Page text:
The Muses always won, and they always exacted revenge. They struck one challenger blind; others they turned into birds.
Even the Sirens, whose entrancing songs lured sailors to their deaths, lost a singing contest to the Muses. The Muses promptly plucked their feathers (for the Sirens were half-bird) and wore them in their hair as victory crowns.
In addition, Plato claimed that the Muses conferred to poets not only inspiration but madness. It should be noted, however, that many influential philosophers sought to co-opt the Muses as their own goddesses by negating poets.
Perhaps one can't blame them. The Muses had became increasingly important in ancient Greek society. Over several centuries, a complex performance medium incorporating poetry, called mousikae (the art of the Muse), had developed.
Mousikae transformed Greek culture and became the bedrock of society. It surpassed mere entertainment by encompassing social, political, and religious realms. By the 5th century B.C., mousikae governed academics, with the Muses honored as patron goddesses of education.
The Muses’ heyday also spawned the earliest instance of a real person likened to a Muse. The great poet Sappho (ca. 610-570 B.C.) was so revered that some contemporaries called her “the Tenth Muse.”
By the time Alexander the Great conquered the Greek city-states, mousikaē’s influence was waning. But Alexander introduced the Muses to a new continent – Africa.
The Museum of Alexandria (Alexander’s capital city in Egypt) was a great temple of the Muses. For centuries, scholars, poets, and scientists flocked to the Museum and its Library to study, innovate, and preserve earlier works. Thanks to the Museum, Alexandria became the most prominent Mediterranean city of its day.
This would not do for Rome. While Rome’s intelligentsia busied themselves in Alexandria, Roman armies battled their way across Europe, Asia, and North Africa to build a vast Empire.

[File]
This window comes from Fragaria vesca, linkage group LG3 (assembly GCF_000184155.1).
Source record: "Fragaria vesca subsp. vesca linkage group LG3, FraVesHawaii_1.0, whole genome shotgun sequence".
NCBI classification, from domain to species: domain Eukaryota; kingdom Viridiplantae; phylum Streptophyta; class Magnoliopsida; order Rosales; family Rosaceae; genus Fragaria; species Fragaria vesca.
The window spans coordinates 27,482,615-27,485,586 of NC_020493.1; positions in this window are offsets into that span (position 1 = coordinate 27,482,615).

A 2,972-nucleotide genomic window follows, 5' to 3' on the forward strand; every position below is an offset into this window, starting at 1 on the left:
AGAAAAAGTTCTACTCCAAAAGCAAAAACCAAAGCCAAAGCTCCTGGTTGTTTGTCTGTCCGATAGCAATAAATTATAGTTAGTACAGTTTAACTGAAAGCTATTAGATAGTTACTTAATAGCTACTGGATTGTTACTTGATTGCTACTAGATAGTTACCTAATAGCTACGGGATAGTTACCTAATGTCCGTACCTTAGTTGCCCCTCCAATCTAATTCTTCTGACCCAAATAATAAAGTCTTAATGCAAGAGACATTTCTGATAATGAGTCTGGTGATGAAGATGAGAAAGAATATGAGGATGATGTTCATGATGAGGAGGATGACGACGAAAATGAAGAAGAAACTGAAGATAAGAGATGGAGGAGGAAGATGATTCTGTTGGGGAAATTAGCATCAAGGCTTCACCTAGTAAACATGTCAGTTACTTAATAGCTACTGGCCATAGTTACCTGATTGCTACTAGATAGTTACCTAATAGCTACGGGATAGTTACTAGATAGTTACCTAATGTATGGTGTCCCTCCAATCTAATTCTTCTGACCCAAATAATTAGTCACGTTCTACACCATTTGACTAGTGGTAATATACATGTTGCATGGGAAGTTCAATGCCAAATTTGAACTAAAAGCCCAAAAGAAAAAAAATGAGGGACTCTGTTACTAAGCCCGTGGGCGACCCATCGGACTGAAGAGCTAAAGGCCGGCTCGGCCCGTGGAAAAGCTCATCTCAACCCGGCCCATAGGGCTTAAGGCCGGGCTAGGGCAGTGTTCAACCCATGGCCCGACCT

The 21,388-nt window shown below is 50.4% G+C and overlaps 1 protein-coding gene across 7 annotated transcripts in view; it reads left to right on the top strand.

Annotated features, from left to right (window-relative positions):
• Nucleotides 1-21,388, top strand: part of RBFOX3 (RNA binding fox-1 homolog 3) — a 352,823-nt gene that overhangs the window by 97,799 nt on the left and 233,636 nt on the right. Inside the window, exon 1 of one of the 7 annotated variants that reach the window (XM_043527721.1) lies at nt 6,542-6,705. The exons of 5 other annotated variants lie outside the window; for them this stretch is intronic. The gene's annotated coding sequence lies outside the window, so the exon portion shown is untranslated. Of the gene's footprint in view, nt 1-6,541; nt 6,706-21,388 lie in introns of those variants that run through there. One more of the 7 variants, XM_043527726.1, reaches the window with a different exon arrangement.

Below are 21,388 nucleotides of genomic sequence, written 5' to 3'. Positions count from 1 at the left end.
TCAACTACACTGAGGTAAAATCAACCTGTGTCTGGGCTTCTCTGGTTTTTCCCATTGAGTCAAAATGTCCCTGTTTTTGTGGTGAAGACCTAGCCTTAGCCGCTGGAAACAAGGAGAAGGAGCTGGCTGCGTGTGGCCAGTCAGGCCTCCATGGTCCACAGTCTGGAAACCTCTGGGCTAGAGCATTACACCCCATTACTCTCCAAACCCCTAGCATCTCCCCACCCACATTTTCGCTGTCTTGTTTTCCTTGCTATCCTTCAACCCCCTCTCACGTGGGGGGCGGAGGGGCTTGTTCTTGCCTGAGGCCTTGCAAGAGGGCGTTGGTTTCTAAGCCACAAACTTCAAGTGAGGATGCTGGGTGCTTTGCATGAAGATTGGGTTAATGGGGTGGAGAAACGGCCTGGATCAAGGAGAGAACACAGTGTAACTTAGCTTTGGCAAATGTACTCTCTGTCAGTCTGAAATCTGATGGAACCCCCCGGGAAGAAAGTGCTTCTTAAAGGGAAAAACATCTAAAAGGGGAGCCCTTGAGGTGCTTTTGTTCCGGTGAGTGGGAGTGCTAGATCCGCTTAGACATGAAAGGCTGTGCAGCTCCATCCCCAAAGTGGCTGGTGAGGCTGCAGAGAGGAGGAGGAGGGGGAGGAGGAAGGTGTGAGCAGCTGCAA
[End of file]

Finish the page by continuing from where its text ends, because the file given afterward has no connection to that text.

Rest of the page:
Of course, ruling such a disparate, far-flung, and reluctant populace presented challenges. Roman rulers used religion to appease and attempt to assimilate the vanquished masses.
Since the Greek pantheon was already well-known throughout the Roman Empire’s new lands, Romans equated their deities with the Greek gods. The Muses became identified with the Roman goddesses the Camenae. In fact, they became more popular than the Camenae and eventually replaced them altogether.
When Christianity took hold, it stripped divine power from the Greco-Roman gods, though it kept their stories alive and sometimes correlated them with Christian ideas.
Conceptions of the Muses began to change drastically. No longer were they real goddesses who took an active role in the creative process. They became symbolic or decorative characters – mere nods to the past.
And that brings us back to the Renaissance, which ushered in the age of the personal Muse. In an era that valued reason, innovation, and personal development, representations of the Muses transformed and expanded further still.
The Renaissance preoccupation with love meant that the beloved often played the role of Muse. However, the Muse could now encompass anyone or anything that inspired the creative process.
And since Muses were no longer viewed as actual goddesses with the power to strike one blind or turn a person into a magpie, it became trendy to disrespect the Muse. Writers blamed the Muses for lackluster (or lack of) inspiration. Surely it was the Muses’ fault that they could only write sappy love poetry instead of something more “important”!
And so, our contemporary ideas of the Muse owe far more to artists like Raphael and writers like Shakespeare than to the ancient Greeks.
You probably have some questions now. Like:“How many Muses are there?”
It's complicated. Find out more about the Muses here:
“Homer and Hesiod”
by Ralph M. Rosen
University of Pennsylvania Scholarly Commons, 1997
“Apollo and the Muses, or prophesy in Greek verse”
by H. W. Parke
Hermathena, No. 130/131 (1981)
Music and the Muses: The Culture of Mousike in the Classical Athenian City
by Penelope Murray and Peter Wilson
Oxford University Press, 2004
“The Muses and Creative Inspiration: Homer to Milton”
by Kathleen Pothoff McHugh
University of North Florida Digital Commons, 1993
“History of Museums”
by Geoffrey D. Lewis